In June of 1776, Virginia adopted its first Constitution and became an independent commonwealth. This constitution included a declaration of rights written by George Mason – the first bill of rights in an American constitution. In 1776, the colony submitted to the Continental Congress a resolution calling for independence. This resolution became the Declaration of Independence, written by Thomas Jefferson. Many Virginians fought for independence; in fact, more fought than in any other Southern colony. Noted leaders included the great cavalry leader “Light-Horse Harry” Lee, Daniel Morgan, and George Rogers Clark. The last major battle of the Revolutionary War was won on Virginia’s soil. In 1781, Lord Cornwallis surrendered to General Washington at Yorktown, Virginia.
The Articles of Confederation loosely tied the 13 original colonies together. However, the Articles of Confederation soon proved to be inadequate. James Madison and other Virginians led the movement to create the Constitution of the United States. Virginia ratified the Constitution on June 25, 1788, making it the 10th state to enter the Union.
Virginia has been called the Mother of Presidents. Four of the first five U.S. Presidents were from Virginia – George Washington, Thomas Jefferson, James Madison, and James Monroe. (In total, eight U.S. Presidents have hailed from Virginia. The other four were William Henry Harrison, John Tyler, Zachary Taylor, and Woodrow Wilson.)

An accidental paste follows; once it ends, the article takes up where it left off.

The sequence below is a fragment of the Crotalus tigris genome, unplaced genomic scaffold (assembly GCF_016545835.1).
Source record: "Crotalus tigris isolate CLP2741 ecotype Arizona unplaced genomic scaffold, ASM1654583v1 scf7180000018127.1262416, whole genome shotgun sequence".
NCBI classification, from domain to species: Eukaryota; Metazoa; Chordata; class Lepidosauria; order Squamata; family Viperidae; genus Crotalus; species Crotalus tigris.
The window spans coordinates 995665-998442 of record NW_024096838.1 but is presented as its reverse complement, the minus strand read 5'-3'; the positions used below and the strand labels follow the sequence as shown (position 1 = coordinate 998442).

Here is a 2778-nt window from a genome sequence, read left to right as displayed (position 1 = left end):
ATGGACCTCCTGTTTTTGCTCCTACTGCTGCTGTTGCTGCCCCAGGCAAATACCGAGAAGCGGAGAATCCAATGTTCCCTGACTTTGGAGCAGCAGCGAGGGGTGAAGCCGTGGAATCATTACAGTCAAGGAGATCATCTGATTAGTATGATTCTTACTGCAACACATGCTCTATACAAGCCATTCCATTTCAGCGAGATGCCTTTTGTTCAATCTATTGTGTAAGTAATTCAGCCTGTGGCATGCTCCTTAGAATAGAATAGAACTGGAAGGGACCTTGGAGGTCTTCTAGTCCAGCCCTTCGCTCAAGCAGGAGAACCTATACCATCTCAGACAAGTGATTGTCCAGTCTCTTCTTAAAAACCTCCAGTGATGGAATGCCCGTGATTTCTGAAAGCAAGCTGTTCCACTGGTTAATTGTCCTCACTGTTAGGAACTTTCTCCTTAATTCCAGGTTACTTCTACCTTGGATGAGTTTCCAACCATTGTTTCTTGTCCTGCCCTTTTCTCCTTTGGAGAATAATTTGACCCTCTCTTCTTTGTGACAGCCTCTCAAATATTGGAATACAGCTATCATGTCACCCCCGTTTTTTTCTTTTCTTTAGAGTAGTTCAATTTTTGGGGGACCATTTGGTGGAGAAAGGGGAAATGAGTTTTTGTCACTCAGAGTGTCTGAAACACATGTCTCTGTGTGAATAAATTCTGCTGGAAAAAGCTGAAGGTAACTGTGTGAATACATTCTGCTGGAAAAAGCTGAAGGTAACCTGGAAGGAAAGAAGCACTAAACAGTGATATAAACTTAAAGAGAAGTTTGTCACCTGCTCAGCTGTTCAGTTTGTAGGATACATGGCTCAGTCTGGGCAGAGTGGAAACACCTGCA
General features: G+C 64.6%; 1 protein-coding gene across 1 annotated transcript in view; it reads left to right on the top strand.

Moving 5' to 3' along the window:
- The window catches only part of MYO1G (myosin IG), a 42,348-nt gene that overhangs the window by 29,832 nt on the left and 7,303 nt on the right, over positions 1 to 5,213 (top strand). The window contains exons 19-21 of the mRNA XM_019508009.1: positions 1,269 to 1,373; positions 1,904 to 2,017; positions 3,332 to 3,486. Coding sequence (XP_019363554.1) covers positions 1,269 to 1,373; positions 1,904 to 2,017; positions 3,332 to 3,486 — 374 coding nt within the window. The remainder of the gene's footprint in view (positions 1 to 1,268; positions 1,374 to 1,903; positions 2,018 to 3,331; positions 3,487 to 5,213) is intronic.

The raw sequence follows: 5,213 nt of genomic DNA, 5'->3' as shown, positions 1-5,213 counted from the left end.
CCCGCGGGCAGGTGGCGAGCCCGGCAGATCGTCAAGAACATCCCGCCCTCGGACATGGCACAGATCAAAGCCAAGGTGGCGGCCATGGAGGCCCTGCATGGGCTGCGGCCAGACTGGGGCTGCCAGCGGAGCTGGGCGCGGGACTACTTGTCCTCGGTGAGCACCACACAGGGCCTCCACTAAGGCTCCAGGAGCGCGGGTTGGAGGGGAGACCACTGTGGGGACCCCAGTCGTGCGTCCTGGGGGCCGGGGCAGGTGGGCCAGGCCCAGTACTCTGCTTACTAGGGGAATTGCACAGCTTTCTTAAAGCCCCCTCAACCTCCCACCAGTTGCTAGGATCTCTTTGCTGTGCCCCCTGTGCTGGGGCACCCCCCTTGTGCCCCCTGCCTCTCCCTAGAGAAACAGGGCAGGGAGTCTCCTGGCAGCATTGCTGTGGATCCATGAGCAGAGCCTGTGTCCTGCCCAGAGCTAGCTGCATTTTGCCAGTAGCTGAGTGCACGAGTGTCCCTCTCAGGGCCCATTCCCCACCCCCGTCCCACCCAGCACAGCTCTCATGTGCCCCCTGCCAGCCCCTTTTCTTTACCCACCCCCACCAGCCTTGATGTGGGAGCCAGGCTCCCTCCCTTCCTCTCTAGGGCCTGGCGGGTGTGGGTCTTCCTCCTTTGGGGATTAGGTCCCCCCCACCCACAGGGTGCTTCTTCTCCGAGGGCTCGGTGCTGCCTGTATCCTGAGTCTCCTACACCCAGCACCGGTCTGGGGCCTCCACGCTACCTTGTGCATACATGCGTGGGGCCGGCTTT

During the winter of 1860-61, seven Southern states withdrew from the Union. Virginia remained, hoping to find a peaceful resolution to the conflict. But, two days after Abraham Lincoln called for Virginia to supply troops to the Union on April 15, 1861, Virginia voted to secede. Richmond served as the capital of the Confederacy from May 1861 until it was captured in April 1865.
Many people from the western part of the state did not agree with the decision to secede. They set up an independent government in the northwestern portion of the state. On June 20, 1863, 48 Virginia counties became the state of West Virginia, the 35th state to join the Union. In November 1863, two more counties joined West Virginia.
Like much of the Confederacy, Virginia was devastated by the Civil War. More battles were fought there than in any other state. Virginia’s General Robert E. Lee surrendered to General Ulysses S. Grant at Appomattox Court House, Virginia, on April 9, 1865.
During the 1880s, while still recovering from the Civil War, Virginia began building modern industries. These included cigarette factories, cotton textile plants, and shipbuilding plants. Later, in the 1930s, many synthetic textile factories were built. World War II brought many changes to Virginia. Large numbers of people serving in the armed forces moved to Norfolk and Washington, D.C. Many of these people took permanent residence in the state after the war. During the 1960s, the manufacture of chemicals, clothing, electrical equipment, furniture, and transportation equipment increased the state’s economic strength.